Friday, December 7, 2012

Strike at the Fuzz Factory

Zvex Fuzz Factory Review

For years, I dreamed of owning a Fuzz Factory. So many knobs, so many great reviews, so many famous users. I mean, how could Nels Cline and Stephen Malkmus be wrong?

I recently acquired one, and while it's a hard beast to tame, there are indeed some amazing sounds waiting to be unlocked. Just be careful using it at really loud volumes until you get the hang of it (more on this later).

First, un-boxing the Fuzz Factory is a real treat. I know I shouldn't care about packaging, but when a pedal comes swaddled in a micro-fiber cloth, I take notice.


Vol: The Fuzz Factory has a ton of volume on tap. For most settings, it achieves unity gain at around 8 or 9 o'clock.

Gate: This is the control to know. It works like a noise gate, and it will save your ears when your amp is cranked and you adjust the Drive or Stab control and send the Fuzz Factory into self-oscillation.

Comp: Harder attack when turned left squishier when turned right. Gets real thin and "pinched" when turned all the way right. Works with your guitar's volume knob to tune feedback when you get crazy.

Drive: This one is easy, it controls the amount of fuzz. It goes from fuzzy to fuzzier to fuzziest. And they're all good! And it does nothing when Comp is cranked all the way.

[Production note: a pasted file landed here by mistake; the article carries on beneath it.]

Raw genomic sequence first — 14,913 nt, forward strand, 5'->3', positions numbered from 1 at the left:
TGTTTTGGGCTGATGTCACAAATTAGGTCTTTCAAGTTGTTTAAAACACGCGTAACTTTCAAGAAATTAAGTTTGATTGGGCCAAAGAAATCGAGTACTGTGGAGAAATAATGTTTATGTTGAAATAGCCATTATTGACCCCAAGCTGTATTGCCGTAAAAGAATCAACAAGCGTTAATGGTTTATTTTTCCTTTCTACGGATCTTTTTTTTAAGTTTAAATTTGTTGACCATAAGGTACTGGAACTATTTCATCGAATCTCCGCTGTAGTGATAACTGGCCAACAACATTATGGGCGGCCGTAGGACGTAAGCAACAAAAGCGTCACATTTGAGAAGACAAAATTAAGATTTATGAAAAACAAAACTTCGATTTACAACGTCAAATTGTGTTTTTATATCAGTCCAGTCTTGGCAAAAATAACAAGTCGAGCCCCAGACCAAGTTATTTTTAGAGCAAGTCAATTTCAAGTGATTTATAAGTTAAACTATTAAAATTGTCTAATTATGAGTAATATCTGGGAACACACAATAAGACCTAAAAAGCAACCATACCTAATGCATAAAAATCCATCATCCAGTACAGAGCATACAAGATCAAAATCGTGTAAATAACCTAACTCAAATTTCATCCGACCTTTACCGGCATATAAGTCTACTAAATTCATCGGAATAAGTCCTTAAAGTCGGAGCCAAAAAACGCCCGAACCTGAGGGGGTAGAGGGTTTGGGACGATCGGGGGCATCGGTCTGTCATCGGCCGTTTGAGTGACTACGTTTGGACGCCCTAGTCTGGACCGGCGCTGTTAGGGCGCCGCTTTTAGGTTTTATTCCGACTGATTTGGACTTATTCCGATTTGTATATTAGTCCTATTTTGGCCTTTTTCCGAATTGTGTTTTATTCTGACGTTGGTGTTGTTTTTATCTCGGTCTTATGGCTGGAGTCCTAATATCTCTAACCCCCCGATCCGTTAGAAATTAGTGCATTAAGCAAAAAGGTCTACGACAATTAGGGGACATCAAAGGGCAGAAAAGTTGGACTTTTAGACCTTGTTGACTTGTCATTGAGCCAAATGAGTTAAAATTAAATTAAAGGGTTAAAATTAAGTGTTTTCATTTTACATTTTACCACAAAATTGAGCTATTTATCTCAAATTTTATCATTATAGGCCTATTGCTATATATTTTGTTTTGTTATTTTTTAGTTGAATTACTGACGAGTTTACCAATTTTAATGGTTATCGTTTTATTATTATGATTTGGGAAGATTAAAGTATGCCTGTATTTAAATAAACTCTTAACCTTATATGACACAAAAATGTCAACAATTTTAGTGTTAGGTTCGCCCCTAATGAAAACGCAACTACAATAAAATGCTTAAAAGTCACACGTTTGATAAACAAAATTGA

Stab: No, this does not turn the Fuzz Factory into a weapon. It tames the beast within. Backing it off much beyond 2 o'clock on the dial gets crazy. If you're not into crazy feedback and wild oscillations, I'd keep the Stab cranked. If you like to have fun and experiment, roll this knob back and get lost in the sonic mayhem!

This pedal was a blast at home and so much fun for coming up with new parts and for recording (I used some of it's crazy sounds on the last track of my bands new album). Sure, it likes Strat and P90 pickups much more than the humbuckers in my main guitar, but no matter what, it kicked out great singing fuzz that cleaned up well when you rolled off the volume on guitar. And with minor adjustments to any of the knobs you could get a huge variety of tones. And that’s not even considering the cool oscillation noises you can get and control with your volume knob.

There's a great chart on the ZVex site with sample settings. I'd recommend taking an adhesive address label, drawing a few sets of five circles and affixing that to the front of your Fuzz Factory. You are going to come up with lots of great sounds. But the controls on the Fuzz Factory are so interactive that you won't find those same sounds again (quickly) without keeping some notes.

For my use, I came up with two main fuzz settings. One that was like a nice Fuzz Face (thick and smooth) and another with a nice upper octave effect. I then mapped out some crazier settings. There's much fun to be had at the extremes of the Fuzz Factory. But spouses, kids, pets, and neighbors will likely disagree. Oh, and if you run phase, tremolo, or some other modulation before the Fuzz Factory in oscillation mode things get even sillier. Don't blame me if you lose a few hours (or days) with this thing.

The Fuzz Factory is more fun than a barrel of monkeys. But like a barrel of monkeys, it can get out of hand quickly and make a real mess of your house. Sure there are some "safe" and classic sounds lurking inside. But the real fun comes when you tweak the knobs and it starts sounding like a tornado of fire engines and screaming banshees. That's when the magic happens.

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